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A very useful video looking at the causes and effects of avalanches

What are avalanches?

Avalanches are masses of snow, ice and rocks that move downhill at speeds of up to 300kph. They occur naturally in mountain environments and only pose a hazard when they impact on people or human activity, such as transport routes or houses.

There are two main types of avalanches:

Loose snow avalanche - this type of avalanche usually starts from a single point on the hillside and involves loose, powerdery snow

Slab avalanche - this tends to be a more deadly type of avalanche. It involves a large slab of ice and snow shearing away from a hillside and moving rapidly downhill, carrying rocks and trees as it does so

Causes of avalanches:
  • Heavy snowfall - this adds weight to earlier snowfalls. Uneven freezing, together with occasional melting, can create disticnt layers within the snow and ice making slab avalanches more likely to occur as one layer slips over another
  • Steep slopes - avalanches are more likely to occur on steep slopes in excess of 30 degrees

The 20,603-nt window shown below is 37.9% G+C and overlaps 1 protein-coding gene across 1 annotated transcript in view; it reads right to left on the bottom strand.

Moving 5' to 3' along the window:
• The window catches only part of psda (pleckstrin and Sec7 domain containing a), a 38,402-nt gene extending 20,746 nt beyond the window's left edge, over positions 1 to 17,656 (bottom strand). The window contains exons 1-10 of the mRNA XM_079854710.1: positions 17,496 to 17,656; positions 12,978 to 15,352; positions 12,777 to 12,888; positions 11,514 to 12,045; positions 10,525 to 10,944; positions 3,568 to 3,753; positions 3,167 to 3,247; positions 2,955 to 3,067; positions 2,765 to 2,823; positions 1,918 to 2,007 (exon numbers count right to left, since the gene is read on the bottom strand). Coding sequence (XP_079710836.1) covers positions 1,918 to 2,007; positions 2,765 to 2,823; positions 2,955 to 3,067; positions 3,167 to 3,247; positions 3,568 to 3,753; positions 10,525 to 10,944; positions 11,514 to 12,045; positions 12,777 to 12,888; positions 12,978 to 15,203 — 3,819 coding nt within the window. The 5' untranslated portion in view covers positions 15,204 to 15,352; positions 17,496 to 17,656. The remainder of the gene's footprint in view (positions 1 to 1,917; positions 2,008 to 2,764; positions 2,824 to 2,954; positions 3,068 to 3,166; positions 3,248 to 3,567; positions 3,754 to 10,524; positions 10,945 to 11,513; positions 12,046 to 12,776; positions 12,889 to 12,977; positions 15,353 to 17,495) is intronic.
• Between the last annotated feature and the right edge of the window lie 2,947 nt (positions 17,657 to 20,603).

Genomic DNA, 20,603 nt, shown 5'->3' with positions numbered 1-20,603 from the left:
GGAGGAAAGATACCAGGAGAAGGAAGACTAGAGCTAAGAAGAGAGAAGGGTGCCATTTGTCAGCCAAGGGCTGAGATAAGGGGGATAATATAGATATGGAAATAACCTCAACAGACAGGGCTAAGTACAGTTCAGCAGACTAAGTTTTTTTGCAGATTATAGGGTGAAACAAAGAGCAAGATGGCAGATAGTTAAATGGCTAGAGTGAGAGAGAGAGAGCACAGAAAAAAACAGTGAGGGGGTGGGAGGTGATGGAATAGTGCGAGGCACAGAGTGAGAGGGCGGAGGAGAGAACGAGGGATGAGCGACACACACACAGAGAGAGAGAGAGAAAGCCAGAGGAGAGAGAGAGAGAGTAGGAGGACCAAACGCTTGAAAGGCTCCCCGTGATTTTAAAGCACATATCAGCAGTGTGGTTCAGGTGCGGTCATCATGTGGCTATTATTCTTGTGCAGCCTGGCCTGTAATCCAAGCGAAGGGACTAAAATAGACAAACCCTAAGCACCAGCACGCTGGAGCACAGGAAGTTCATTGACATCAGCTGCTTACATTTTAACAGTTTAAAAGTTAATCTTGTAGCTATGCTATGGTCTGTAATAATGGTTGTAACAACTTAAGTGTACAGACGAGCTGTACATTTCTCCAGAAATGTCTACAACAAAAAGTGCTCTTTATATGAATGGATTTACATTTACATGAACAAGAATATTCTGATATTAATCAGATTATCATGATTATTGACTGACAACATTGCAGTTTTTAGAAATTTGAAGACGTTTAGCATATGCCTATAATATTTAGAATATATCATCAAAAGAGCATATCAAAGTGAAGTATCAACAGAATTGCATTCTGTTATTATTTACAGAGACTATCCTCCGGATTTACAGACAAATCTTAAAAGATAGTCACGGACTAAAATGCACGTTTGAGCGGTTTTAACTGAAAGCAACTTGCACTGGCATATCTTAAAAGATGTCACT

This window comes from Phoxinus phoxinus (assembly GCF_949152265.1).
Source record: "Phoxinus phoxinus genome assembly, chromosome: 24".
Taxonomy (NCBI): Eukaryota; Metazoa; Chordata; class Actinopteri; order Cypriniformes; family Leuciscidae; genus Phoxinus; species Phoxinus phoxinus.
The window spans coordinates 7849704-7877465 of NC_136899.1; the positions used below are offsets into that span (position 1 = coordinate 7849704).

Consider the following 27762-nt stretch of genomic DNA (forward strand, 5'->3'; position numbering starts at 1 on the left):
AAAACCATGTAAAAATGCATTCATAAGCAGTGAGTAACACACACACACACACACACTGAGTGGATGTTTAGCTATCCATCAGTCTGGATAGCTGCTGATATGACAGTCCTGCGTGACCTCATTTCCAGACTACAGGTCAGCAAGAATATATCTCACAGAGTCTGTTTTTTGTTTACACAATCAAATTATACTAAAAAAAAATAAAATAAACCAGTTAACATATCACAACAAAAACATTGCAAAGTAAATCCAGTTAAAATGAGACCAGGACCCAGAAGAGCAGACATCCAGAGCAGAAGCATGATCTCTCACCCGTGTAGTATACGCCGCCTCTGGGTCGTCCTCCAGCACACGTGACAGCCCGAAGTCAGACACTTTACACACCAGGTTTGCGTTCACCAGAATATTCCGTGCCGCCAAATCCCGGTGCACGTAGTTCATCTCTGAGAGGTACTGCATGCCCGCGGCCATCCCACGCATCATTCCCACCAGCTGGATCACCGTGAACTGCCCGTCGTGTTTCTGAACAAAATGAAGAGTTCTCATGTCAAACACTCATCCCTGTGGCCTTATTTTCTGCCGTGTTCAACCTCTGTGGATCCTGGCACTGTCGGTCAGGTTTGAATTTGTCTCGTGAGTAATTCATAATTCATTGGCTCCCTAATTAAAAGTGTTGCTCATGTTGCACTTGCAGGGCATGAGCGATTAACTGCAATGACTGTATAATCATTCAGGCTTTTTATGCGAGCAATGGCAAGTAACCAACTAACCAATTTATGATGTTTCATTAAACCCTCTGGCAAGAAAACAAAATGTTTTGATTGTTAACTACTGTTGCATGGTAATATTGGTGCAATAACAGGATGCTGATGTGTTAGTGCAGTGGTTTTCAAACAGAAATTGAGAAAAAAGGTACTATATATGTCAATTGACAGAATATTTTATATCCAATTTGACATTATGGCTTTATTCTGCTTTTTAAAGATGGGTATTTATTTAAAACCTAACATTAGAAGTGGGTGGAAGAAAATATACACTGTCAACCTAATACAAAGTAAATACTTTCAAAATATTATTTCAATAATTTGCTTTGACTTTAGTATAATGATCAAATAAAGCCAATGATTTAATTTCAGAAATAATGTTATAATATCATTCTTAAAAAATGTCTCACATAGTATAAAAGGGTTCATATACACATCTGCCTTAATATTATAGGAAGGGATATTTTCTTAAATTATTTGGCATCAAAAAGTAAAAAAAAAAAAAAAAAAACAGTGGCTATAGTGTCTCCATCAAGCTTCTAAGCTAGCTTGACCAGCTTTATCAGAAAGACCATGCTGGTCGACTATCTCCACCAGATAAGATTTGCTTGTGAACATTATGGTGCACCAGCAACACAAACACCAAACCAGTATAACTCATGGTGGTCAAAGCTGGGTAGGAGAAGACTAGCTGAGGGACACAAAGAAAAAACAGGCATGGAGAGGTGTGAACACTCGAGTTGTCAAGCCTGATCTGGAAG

• Tree removal - the removal of trees for ski developments enables avalanches to move downhill unimpeded. When present on a hillside, trees can break up an avalanche and prevent it becoming too large
  • Temperature rise - sudden rises in temperatures and associated melting often lead to avalanches in the spring
  • Heavy rainfall - this can lubricate a slope and trigger an avalanche
  • Human factors - almost all deaths from avalanches kill the people who actually triggered them. Off-piste skiing is a major cause of avalanches because it often involves skiing in areas of fresh snow which have not been assessed for the avalanche rise
Avalanches as hazards
  • Death
  • Injuries
  • Property damage
There has been an increased number of avalanches due to the growth of winter sports and the expansion of ski resorts to cator for increasing numbers of visitors.

In Switzerland an average of 40 people die each year from avalanches, over 80% of whom are involved in winter sports. In France between 2007-2008, 15 poeple died, four were climbing and the rest were skiing or snowboarding.

Avalanches will increase and the death toll will rise as a result of climate change

http://www.coloradodaily.com/news/2009/jul/11/boulder-climbers-memorial-copp-johnson-dash/ - an article detailing the death of rock climbers due to an avalanche
http://news.bbc.co.uk/1/hi/world/europe/8031312.stm - six killed in Austrian avalanche
http://www.bbc.co.uk/weather/world/news/02012009news.shtml - a deadly start to the avalanche season